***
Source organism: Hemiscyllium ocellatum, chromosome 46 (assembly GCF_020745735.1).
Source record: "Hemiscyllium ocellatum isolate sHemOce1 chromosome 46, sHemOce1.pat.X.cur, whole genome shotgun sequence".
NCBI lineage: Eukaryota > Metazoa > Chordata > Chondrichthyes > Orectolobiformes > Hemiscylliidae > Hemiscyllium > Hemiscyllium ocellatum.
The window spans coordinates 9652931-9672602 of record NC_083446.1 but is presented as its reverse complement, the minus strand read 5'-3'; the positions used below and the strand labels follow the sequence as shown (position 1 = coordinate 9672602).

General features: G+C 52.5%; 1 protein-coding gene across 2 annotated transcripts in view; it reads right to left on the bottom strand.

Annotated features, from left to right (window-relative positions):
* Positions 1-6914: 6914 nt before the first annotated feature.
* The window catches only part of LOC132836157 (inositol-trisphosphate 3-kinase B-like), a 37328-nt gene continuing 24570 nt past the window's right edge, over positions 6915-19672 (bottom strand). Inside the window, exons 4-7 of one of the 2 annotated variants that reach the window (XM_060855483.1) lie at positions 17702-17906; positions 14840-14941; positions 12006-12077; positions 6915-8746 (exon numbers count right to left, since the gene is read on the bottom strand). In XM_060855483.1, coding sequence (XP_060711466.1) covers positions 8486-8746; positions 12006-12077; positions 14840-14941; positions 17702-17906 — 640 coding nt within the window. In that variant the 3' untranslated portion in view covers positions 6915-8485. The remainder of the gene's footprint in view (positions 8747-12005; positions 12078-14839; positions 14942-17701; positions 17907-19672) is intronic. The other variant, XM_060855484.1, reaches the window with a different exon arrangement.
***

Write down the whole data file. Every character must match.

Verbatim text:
Source organism: Hemiscyllium ocellatum, chromosome 46 (assembly GCF_020745735.1).
Source record: "Hemiscyllium ocellatum isolate sHemOce1 chromosome 46, sHemOce1.pat.X.cur, whole genome shotgun sequence".
NCBI lineage: Eukaryota > Metazoa > Chordata > Chondrichthyes > Orectolobiformes > Hemiscylliidae > Hemiscyllium > Hemiscyllium ocellatum.
The window spans coordinates 9652931-9672602 of record NC_083446.1 but is presented as its reverse complement, the minus strand read 5'-3'; the positions used below and the strand labels follow the sequence as shown (position 1 = coordinate 9672602).

General features: G+C 52.5%; 1 protein-coding gene across 2 annotated transcripts in view; it reads right to left on the bottom strand.

Annotated features, from left to right (window-relative positions):
* Positions 1-6914: 6914 nt before the first annotated feature.
* The window catches only part of LOC132836157 (inositol-trisphosphate 3-kinase B-like), a 37328-nt gene continuing 24570 nt past the window's right edge, over positions 6915-19672 (bottom strand). Inside the window, exons 4-7 of one of the 2 annotated variants that reach the window (XM_060855483.1) lie at positions 17702-17906; positions 14840-14941; positions 12006-12077; positions 6915-8746 (exon numbers count right to left, since the gene is read on the bottom strand). In XM_060855483.1, coding sequence (XP_060711466.1) covers positions 8486-8746; positions 12006-12077; positions 14840-14941; positions 17702-17906 — 640 coding nt within the window. In that variant the 3' untranslated portion in view covers positions 6915-8485. The remainder of the gene's footprint in view (positions 8747-12005; positions 12078-14839; positions 14942-17701; positions 17907-19672) is intronic. The other variant, XM_060855484.1, reaches the window with a different exon arrangement.